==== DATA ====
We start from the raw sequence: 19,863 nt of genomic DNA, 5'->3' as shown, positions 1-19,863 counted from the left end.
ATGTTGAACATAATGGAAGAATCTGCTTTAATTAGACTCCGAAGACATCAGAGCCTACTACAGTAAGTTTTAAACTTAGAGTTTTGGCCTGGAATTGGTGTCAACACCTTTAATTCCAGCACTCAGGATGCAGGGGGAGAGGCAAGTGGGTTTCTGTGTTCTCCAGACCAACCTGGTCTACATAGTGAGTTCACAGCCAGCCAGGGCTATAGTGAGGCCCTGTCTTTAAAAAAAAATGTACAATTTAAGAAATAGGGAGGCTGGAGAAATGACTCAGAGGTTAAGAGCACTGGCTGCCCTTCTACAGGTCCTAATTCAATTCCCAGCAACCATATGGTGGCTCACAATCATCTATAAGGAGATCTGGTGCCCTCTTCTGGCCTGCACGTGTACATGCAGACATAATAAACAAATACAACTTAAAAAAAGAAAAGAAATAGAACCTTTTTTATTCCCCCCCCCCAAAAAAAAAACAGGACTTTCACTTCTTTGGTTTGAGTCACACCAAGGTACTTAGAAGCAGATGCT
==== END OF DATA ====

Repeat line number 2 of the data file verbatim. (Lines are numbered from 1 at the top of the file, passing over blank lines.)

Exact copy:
ATGTTGAACATAATGGAAGAATCTGCTTTAATTAGACTCCGAAGACATCAGAGCCTACTACAGTAAGTTTTAAACTTAGAGTTTTGGCCTGGAATTGGTGTCAACACCTTTAATTCCAGCACTCAGGATGCAGGGGGAGAGGCAAGTGGGTTTCTGTGTTCTCCAGACCAACCTGGTCTACATAGTGAGTTCACAGCCAGCCAGGGCTATAGTGAGGCCCTGTCTTTAAAAAAAAATGTACAATTTAAGAAATAGGGAGGCTGGAGAAATGACTCAGAGGTTAAGAGCACTGGCTGCCCTTCTACAGGTCCTAATTCAATTCCCAGCAACCATATGGTGGCTCACAATCATCTATAAGGAGATCTGGTGCCCTCTTCTGGCCTGCACGTGTACATGCAGACATAATAAACAAATACAACTTAAAAAAAGAAAAGAAATAGAACCTTTTTTATTCCCCCCCCCCAAAAAAAAAACAGGACTTTCACTTCTTTGGTTTGAGTCACACCAAGGTACTTAGAAGCAGATGCT